“I’ve got a thick book on impeachable offenses of the president,” Unruh said, calling on South Dakota to “send a symbolic message that liberty shall be the law of the land.”
Delegate David Wheeler of Beadle County disagreed.
“I believe we should not use the power of impeachment for political purposes,” Wheeler said. “By doing this, we would look petty, like we can’t achieve our political goals through the political process.”
Larry Eliason of Potter County agreed, noting that he opposed the impeachment resolution even though “the only thing (Obama’s) done the last six years that I approve of is when he adopted a pet.”
But Larry Klipp of Butte County, a retired Marine, said matters go beyond mere political disagreements with Obama.
“If anyone in this room cannot see the horrendous, traitorous scandals run by the Obama administration, I will pray for you,” Klipp said.
Delegates voted 191-176 in favor of the resolution. The Pennington County delegation voted 47-9 in favor of the impeachment resolution, and Minnehaha County voted 28-15 in favor.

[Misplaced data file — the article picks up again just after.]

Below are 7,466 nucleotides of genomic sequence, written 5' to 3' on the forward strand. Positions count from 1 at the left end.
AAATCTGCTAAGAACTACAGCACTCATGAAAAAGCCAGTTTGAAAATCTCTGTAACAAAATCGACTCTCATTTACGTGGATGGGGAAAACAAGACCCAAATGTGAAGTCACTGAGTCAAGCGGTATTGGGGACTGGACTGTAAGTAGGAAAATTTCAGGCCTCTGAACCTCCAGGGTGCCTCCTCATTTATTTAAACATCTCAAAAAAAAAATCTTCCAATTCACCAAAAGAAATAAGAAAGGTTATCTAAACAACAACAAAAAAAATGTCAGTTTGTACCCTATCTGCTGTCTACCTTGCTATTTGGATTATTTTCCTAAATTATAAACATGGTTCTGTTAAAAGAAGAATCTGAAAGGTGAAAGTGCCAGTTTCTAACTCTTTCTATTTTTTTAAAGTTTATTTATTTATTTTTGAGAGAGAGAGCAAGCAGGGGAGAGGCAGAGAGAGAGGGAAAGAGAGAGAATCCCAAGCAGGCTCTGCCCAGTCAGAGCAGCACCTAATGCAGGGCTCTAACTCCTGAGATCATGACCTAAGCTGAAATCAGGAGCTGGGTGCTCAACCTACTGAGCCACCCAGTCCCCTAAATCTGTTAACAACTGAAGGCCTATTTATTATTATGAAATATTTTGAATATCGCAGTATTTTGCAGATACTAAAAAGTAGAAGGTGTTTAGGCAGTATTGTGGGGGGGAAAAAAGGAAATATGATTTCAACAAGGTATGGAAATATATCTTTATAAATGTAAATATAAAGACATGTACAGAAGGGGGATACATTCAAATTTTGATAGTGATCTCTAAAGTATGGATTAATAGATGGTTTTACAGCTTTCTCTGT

Rep. Kristi Noem, South Dakota’s lone delegate in the House of Representatives — which has the power to initiate impeachment proceedings — was cool to the resolution.
Noem, who addressed the Republican convention Saturday morning, hours before the resolutions was voted on, doesn’t believe impeachment is the “best way” to deal with Obama.
“The congresswoman currently believes the best way for Congress to hold the president accountable is to continue aggressive committee oversight and investigations into the administration’s actions like the ongoing VA scandal, the targeting of conservative groups by the IRS, Benghazi, and the recent Taliban prisoner exchange,” said Brittany Comins, Noem’s spokesperson.
If the House voted to impeach Obama, the Senate would then rule on the validity of the charges. It takes a two-thirds majority in the Senate to remove a president from office.